Composed at the crossroads of dream and ritual, Andrew Mossin’s Stanzas for the Preparation of Perception is a “return that is part fable, part recollection” by an “Orphic / Son, soon to come back.” To what does the poet return? He returns to himself, knowing that his self is part memory, part myth, the one forever collapsing into the other. Searching for his past, he engages in ecstatic interpretation, ta’wil and self-analysis, so that the future will open for him and he will not lose himself in all that has gone before. His long lines and hypnotic rhythms take him deep into the dreamwork, where the ghosts that must be confronted can be put to rest and recognized for what they truly are: ancestors. And in that recognition, Mossin finds his freedom.
In these poems, a speaker seeks a home, a skin, an origin, a name. What the orphan finds is not perhaps his own people but a deep history, a telling and re-telling of bodies of water, trees and their shadows, ancestors around tables, earth light; these are the things that make the circling shape of voice—that is, what holds here, embodied and disembodied both, multiplied.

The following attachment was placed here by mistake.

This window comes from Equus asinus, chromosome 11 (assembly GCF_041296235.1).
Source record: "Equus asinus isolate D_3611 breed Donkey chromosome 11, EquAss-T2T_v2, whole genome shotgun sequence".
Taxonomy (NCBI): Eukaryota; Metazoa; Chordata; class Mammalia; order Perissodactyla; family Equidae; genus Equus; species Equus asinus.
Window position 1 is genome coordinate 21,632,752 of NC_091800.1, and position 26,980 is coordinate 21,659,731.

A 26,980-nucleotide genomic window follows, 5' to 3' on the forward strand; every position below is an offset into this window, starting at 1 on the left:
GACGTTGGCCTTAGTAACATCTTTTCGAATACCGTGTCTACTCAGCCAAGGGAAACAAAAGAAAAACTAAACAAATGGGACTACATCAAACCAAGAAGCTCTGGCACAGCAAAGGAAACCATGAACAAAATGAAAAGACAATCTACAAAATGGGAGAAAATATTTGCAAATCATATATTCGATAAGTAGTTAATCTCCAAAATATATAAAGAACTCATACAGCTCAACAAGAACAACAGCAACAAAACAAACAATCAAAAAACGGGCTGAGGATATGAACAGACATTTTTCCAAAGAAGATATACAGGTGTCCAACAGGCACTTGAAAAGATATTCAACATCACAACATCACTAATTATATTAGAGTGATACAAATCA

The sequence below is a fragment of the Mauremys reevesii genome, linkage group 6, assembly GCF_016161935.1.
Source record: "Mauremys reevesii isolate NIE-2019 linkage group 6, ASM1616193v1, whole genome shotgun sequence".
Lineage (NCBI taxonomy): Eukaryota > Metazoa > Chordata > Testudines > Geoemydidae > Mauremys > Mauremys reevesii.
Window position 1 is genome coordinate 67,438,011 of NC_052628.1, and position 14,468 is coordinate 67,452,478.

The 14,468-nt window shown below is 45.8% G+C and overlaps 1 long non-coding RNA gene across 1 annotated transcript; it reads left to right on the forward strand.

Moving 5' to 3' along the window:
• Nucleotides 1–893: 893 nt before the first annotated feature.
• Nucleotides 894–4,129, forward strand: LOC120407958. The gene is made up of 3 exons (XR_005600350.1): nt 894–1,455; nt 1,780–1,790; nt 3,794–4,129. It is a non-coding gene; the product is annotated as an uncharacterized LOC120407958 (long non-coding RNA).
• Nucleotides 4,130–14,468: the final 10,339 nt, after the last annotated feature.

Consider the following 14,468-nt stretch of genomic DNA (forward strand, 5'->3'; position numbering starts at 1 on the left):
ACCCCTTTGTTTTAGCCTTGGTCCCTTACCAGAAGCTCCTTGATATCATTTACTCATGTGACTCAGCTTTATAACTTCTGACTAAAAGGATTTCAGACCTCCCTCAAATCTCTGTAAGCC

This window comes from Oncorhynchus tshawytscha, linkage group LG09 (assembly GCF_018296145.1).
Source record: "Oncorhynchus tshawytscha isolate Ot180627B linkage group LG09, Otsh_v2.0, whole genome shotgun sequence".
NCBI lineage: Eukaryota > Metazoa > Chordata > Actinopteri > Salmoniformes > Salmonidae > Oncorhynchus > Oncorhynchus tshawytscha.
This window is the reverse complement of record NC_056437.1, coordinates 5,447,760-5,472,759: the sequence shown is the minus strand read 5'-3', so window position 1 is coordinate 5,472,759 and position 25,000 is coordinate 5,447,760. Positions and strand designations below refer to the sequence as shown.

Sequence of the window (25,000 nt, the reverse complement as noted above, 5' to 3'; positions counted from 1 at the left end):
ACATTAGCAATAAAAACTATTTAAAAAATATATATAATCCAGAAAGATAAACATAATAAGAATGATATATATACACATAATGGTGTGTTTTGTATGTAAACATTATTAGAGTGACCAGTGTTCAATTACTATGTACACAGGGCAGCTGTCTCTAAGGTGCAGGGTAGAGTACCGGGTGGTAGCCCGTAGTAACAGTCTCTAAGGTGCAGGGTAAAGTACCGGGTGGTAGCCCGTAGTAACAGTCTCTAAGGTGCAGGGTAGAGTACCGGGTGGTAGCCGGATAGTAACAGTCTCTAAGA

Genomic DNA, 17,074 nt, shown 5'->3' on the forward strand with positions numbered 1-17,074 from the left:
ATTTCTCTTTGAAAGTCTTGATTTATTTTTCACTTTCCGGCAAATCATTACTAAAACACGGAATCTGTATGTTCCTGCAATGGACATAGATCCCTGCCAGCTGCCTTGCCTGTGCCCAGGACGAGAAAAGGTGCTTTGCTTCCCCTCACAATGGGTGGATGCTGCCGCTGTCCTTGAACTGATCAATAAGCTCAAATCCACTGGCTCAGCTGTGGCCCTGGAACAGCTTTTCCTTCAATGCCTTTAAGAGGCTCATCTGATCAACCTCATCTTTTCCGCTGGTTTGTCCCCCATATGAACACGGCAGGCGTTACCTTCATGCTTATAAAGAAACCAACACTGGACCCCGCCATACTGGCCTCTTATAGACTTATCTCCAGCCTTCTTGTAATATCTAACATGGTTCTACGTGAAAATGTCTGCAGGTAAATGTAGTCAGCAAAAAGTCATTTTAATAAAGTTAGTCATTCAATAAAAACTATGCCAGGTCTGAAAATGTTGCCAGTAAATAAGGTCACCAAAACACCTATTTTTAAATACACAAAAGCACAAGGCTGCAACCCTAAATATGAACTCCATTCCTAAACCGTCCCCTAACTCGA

In a dazzle of fierce reasoning and dreamlike eloquence, Stanzas for the Preparation of Perception fathoms the historical and spiritual wounds of what Hart Crane might call a “sundered parentage.” Each page is a tour de force of high address, lyricism, myth, philosophy, and sensory bliss. (Perceptions, it seems, are already arriving: some painful, some rhapsodic.) Book upon book, in his ongoing epic of incarnation, Andrew Mossin finds in fate a complex and transfiguring song.
Andrew Mossin has published poetry, creative non-fiction and critical essays in numerous journals and literary magazines, including Conjunctions, Hambone, Jacket, Talisman, Callaloo, Contemporary Literature, New Ohio Review and others. He is the author of four previous collections of poetry, The Epochal Body (Singing Horse Press), The Veil (Singing Horse Press), Exile's Recital (Spuyten Duyvil), and Torture Papers (Spuyten Duyvil), and a book of criticism, Male Subjectivity and Poetic Form in “New American” Poetry (Palgrave). He is an Associate Professor at Temple University in Philadelphia, where he teaches in the Intellectual Heritage Program.